Patients who underwent total hip replacement surgeries using a medical device meant to revolutionize the treatment are suing its manufacturers after a design defect failed catastrophically.
A recent investigation by KFF Health and CBS News found that hundreds of Profemur brand artificial hip implants have broken apart at the dual modular “neck,” causing patients to suddenly collapse and lose their ability to walk or stand. The simplest of movements, like getting out of a chair or leaning down to pick something up, were enough for the implant to fracture inside patients’ bodies.
A broken artificial hip requires lengthy and often traumatic revisionary surgery. To repair it, orthopedic surgeons must crack open the patient’s femur to remove the faulty implant embedded in the thigh bone.
These surgeries have long, painful recoveries and often result in permanent disability, leaving the patient less able to participate in daily life than before their total hip replacement. Some patients who received a double hip replacement with the Profemur necks suffered fractures in both legs, often just a few years apart.
Yale University’s Dr. Lee Eric Rubin, an orthopedic surgeon and expert on prosthetic hips, told CBS News that tiny cracks formed on the neck over time, leaving patients with no idea there was a problem until it snapped.
“From a patient’s perspective, they’re walking around on what otherwise would seem like a successful hip implant,” he said. “And all of a sudden, as they took a step, they could not bear weight … like a black hole had developed under their foot.”
The necks, flexible 2-inch components linking the thigh and torso, allowed surgeons to customize the Profemur hip stem to the patient’s leg length, ostensibly for a more comfortable fit. They were intended to be less invasive than traditional total hip replacements and help preserve more tissue.
Profemur’s original manufacturer, medical device company Wright Medical, changed the neck’s metal from titanium to a stronger cobalt-chromium alloy in 2009. When those necks also began to break, Wright recalled one size but left 11 others on the market despite reports of another serious problem.
The cobalt-chromium necks, while less likely to fracture, were found to corrode against the stem’s titanium socket, leaking metallic ions into the patient’s bloodstream. Plaintiffs allege that this led to intense pain and swelling, a “debilitating” lack of mobility, nerve damage, and a host of neurological issues.
A number of scientific studies have concluded that the combination of the neck’s weak design and potential for corrosion significantly increased the chance of device failure.
The Profemur necks were approved for sale in 2000 by the FDA’s 510(k) program, which approves medical devices without thorough product testing if they are very similar to other approved devices. Wright Medical claimed the Profemur was equivalent to five other artificial hip devices, but those had differently designed necks; the FDA said the differences weren’t likely to be problematic.
Despite this initial confidence, current manufacturer MicroPort initiated nine FDA recalls of Profemur hip components over 13 years. The most recent in 2020 was a Class 1 recall, meaning that the modular neck has a “reasonable probability” of causing serious health problems or death.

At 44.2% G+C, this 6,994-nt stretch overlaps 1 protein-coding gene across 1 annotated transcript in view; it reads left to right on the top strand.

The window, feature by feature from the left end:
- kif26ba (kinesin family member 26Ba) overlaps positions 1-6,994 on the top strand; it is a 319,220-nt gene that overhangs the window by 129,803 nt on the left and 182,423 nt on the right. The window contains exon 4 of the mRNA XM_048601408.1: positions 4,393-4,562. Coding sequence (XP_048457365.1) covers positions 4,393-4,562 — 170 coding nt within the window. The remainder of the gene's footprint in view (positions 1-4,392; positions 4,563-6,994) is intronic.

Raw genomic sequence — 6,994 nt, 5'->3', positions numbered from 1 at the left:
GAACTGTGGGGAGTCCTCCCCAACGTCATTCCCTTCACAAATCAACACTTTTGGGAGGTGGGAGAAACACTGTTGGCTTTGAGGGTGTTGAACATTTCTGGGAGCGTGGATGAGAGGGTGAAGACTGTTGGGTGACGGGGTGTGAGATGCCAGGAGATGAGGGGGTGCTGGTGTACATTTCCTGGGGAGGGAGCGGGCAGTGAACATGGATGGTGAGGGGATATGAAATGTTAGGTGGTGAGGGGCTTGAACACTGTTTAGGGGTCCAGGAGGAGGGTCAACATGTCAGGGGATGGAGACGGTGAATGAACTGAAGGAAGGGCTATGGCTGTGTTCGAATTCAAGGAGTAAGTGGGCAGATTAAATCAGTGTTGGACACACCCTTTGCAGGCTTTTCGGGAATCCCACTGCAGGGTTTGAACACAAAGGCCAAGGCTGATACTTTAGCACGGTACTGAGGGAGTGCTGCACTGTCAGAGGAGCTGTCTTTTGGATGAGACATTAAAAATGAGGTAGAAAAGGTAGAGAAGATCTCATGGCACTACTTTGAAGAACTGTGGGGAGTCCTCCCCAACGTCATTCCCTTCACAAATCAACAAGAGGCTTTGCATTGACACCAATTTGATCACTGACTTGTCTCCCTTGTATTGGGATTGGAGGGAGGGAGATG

The 2020 recall was the first to be permanent, despite FDA data showing that patients have reported fractures in the components since at least 2005.
The KFF Health/CBS News investigation found that many patients’ fractures could have been avoided had Wright Medical or the FDA responded to early reports with more urgency.
To date, at least 28 sizes of Profemur dual modular neck models have been reported fractured or corroding; just 11 of those have been permanently recalled. Microport’s website states that the dual modular neck models are no longer available in the U.S.
While an attorney for Wright Medical said in court that the company knew of 768 fractures out of about 353,000 Profemur necks sold – a rate of 0.2% – the 2020 recall showed a much higher fracture rate of 2.2%.
Artificial hips are intended to last 20 years or more with no complications, and more than 450,000 total hip replacement surgeries are successfully performed in the U.S. every year.
Wright Medical, which has made implantable medical devices since at least the 1970s, sold its hip and knee implant division to Chinese company MicroPort in 2013, including the Profemur. A large U.S. medical device company, Stryker Corp., acquired the remainder of Wright in 2020.
Plaintiffs in Profemur artificial hip lawsuits have alleged that MicroPort and Wright Medical knew or should have known of the risks involved in the dual modular necks and failed to warn physicians and patients of these risks.
The manufacturers, which have never admitted fault, have paid out at least $330 million in settlements since the first lawsuit was filed in 2015.
While most of the 1,800+ settled lawsuits were part of multidistrict litigation (MDL) that closed to new plaintiffs in 2018, the remaining unresolved cases were reconsolidated into MDL under the Eastern District of Arkansas in 2020. Any patient who suffered injury from a Profemur artificial hip might still qualify for a lawsuit and should contact an experienced product liability attorney.